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Annotating Shakespeare

From unrequited love to doodling faces, there's quite a range of what we find written in our collection of various editions of Folios...

Mareike Doleschal
Fingers in the RSC First Folio
Fingers in the Royal Shakespeare Company’s First Folio

Writing in books is something librarians frown upon, especially in a rare and valuable book. I don’t think the previous owners of the Trust’s folios and quartos would have shared this view. I was aware of some of the marginalia in our folios such as the little hands and fingers pointing at certain lines in the RSC’s folio and an autograph of J. Simmons.

j simmons autograph
J. Simmons autograph in a Second Folio

This summer, Jean-Christophe Mayer, academic at the University of Montpellier, visited the Shakespeare Centre library to research and take photographs of inscriptions he found in our 1st, 2nd, 3rd, 4th folios and quartos. Having spent time in Washington where he studied the marginalia in folios held at the Folger Shakespeare Library, Jean-Christophe decided to research the Trust’s folios and quartos too. Over two and a half days he looked at every page of the RSC folio, five 2nd folios, two 3rd folios, and four 4th folios, as well as nine quartos. Assisted by me and my team of volunteers he discovered marginalia that I had never seen before.

Face in the RSC First Folio
A face in the Royal Shakespeare Company’s First Folio

Previous owners liked to leave their mark inside a folio and consequently signed the pages, like James Chesman did in the Pericles quarto, or J. Simmons, a particularly striking autograph, inside a 2nd folio. Donors’ names are recorded too, usually by the librarian (Richard Savage), and they include Wheler, Hunt, and Charles E. Flower - the latter being the founder of the Memorial Theatre. The many underlinings found in several folios indicate the books were very much working copies which were studied and used by their owners. This is especially the case for the RSC folio, which contains an abundance of little hands pointing to various lines. However, not all of the inscriptions are of a scholarly nature, and the drawing of a face shows that the owner used the folio for some simple doodling.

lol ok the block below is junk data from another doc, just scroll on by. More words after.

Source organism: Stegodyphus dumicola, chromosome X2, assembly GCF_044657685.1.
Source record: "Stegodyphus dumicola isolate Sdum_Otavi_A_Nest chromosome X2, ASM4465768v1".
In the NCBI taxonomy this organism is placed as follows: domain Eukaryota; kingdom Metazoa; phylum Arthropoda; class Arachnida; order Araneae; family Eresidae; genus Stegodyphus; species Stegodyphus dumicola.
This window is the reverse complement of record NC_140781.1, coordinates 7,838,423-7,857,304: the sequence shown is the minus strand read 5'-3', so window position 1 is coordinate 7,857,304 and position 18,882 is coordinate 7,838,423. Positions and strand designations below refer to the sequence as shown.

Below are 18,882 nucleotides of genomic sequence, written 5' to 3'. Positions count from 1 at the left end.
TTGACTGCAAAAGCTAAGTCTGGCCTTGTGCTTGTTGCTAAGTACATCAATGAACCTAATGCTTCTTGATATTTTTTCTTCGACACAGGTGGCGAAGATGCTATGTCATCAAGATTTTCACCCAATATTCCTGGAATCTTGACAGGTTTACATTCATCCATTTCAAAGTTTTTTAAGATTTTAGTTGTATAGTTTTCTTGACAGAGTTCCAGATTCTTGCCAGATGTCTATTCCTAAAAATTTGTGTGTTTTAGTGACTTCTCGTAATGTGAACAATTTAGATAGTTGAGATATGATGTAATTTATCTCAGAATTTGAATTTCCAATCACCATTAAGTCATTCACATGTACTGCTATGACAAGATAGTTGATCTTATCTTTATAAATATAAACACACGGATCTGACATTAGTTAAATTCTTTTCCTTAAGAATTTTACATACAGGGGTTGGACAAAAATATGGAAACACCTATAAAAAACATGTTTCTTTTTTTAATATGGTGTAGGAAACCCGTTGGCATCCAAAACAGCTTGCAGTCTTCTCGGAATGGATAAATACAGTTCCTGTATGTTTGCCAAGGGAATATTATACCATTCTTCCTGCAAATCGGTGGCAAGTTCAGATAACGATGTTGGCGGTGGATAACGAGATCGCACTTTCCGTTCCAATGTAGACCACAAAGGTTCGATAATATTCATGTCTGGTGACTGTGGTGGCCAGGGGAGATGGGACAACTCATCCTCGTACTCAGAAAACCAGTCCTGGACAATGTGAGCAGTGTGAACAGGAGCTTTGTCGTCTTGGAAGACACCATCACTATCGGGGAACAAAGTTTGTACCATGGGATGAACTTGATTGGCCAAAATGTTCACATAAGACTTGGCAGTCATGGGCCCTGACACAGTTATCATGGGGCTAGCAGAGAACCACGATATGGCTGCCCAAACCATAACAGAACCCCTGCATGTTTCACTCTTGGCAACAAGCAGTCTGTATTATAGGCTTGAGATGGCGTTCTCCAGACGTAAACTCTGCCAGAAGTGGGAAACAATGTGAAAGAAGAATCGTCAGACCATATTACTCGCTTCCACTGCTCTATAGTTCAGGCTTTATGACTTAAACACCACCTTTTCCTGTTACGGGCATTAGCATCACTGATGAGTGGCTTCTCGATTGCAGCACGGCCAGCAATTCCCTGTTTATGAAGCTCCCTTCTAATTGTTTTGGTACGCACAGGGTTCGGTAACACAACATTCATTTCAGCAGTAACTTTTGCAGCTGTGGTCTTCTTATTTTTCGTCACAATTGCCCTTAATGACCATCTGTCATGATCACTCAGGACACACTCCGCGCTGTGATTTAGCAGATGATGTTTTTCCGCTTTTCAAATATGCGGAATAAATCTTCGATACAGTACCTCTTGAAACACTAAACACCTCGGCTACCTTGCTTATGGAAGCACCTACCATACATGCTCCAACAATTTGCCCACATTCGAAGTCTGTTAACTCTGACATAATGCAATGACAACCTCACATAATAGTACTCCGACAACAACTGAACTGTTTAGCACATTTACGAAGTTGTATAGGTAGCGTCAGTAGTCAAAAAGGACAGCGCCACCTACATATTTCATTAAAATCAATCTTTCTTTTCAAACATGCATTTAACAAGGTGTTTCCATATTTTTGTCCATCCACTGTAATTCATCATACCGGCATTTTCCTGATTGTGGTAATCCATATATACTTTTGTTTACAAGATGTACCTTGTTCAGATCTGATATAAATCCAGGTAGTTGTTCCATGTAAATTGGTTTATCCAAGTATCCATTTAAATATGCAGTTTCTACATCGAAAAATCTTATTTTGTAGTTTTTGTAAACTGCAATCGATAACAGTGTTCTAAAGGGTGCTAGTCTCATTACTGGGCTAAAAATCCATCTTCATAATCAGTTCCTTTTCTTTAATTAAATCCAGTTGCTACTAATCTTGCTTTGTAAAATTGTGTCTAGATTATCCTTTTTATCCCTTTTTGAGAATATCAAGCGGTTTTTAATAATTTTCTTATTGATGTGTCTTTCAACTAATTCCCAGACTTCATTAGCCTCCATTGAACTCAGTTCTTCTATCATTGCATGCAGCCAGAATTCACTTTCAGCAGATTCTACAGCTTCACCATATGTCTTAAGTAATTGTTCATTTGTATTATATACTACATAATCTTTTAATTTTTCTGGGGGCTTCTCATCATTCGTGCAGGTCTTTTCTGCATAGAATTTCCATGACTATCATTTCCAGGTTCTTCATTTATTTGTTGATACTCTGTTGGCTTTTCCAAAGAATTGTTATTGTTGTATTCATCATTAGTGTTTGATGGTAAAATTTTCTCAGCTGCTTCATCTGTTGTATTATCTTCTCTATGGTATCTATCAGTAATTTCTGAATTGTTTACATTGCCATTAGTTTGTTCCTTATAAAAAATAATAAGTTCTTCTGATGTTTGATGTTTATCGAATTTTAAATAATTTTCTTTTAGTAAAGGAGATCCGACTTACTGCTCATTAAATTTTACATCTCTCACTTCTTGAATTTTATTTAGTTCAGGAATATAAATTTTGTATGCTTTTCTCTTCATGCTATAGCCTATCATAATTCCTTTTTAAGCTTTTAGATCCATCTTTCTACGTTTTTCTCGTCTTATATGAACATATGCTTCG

According to Jean-Christophe, in most cases the handwriting is C18th, and one of the most intriguing inscriptions he discovered is inside a back cover of a fourth folio. It is a song copied from Thomas D’Urfey’s Cinthia and Endimion (or The Loves of the Deities) published in 1697:

Fourth Folio Song
Song inside a Fourth Folio cover

The poor endymion lov’d too well
A Nymph Divinely fair.

Whose Fatal Eyes could hourly kill,

Or worse; could cause Despair.

For she had all her Sexes Pride,

And all their Beauty too:
And every Amorous Swain defy’d,

When e’er they came to wooe.

Intriguingly, the line written after the poem reads: “I mean L.B.”. As the poem is about rejection, this suggests that the person, who copied it, was rejected by L.B. We will never know who L.B. was or the identity of the person who transcribed those lines, but this story of unrequited love personalises this fourth folio, making it an even more fascinating book.

With thanks to Jean-Christophe Mayer for sending two CDs containing the pictures he took of the marginalia, the CDs have been catalogued and are available to consult in the Reading Room. Thanks also to my team of volunteers for spending two days in the stacks….

You can find out more about Shakespeare’s First Folio on the Shakespeare Birthplace Trust website and purchase Folio-themed souvenirs on our new Online Shop.